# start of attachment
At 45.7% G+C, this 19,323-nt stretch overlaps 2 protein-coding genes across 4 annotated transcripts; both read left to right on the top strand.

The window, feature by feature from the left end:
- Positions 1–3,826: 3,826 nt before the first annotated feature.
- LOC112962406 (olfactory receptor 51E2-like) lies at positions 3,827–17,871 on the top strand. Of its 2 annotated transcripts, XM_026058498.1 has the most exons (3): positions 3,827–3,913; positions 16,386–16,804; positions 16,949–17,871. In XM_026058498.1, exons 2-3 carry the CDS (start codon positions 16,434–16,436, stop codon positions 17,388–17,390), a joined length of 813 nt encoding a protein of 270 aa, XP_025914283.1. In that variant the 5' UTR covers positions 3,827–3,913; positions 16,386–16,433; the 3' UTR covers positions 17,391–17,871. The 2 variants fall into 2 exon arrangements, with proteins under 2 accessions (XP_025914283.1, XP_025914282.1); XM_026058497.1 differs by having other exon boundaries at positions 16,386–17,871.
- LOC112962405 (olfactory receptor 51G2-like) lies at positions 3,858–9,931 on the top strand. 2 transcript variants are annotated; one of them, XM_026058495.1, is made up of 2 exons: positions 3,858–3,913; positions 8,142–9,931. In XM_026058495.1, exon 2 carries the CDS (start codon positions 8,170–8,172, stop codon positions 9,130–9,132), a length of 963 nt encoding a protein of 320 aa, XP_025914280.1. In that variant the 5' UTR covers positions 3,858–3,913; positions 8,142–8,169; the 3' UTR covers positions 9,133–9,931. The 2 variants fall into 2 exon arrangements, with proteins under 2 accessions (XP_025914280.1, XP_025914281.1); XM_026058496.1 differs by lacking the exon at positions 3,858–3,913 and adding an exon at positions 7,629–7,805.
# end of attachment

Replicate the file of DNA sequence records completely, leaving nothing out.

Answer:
At 45.7% G+C, this 19,323-nt stretch overlaps 2 protein-coding genes across 4 annotated transcripts; both read left to right on the top strand.

The window, feature by feature from the left end:
- Positions 1–3,826: 3,826 nt before the first annotated feature.
- LOC112962406 (olfactory receptor 51E2-like) lies at positions 3,827–17,871 on the top strand. Of its 2 annotated transcripts, XM_026058498.1 has the most exons (3): positions 3,827–3,913; positions 16,386–16,804; positions 16,949–17,871. In XM_026058498.1, exons 2-3 carry the CDS (start codon positions 16,434–16,436, stop codon positions 17,388–17,390), a joined length of 813 nt encoding a protein of 270 aa, XP_025914283.1. In that variant the 5' UTR covers positions 3,827–3,913; positions 16,386–16,433; the 3' UTR covers positions 17,391–17,871. The 2 variants fall into 2 exon arrangements, with proteins under 2 accessions (XP_025914283.1, XP_025914282.1); XM_026058497.1 differs by having other exon boundaries at positions 16,386–17,871.
- LOC112962405 (olfactory receptor 51G2-like) lies at positions 3,858–9,931 on the top strand. 2 transcript variants are annotated; one of them, XM_026058495.1, is made up of 2 exons: positions 3,858–3,913; positions 8,142–9,931. In XM_026058495.1, exon 2 carries the CDS (start codon positions 8,170–8,172, stop codon positions 9,130–9,132), a length of 963 nt encoding a protein of 320 aa, XP_025914280.1. In that variant the 5' UTR covers positions 3,858–3,913; positions 8,142–8,169; the 3' UTR covers positions 9,133–9,931. The 2 variants fall into 2 exon arrangements, with proteins under 2 accessions (XP_025914280.1, XP_025914281.1); XM_026058496.1 differs by lacking the exon at positions 3,858–3,913 and adding an exon at positions 7,629–7,805.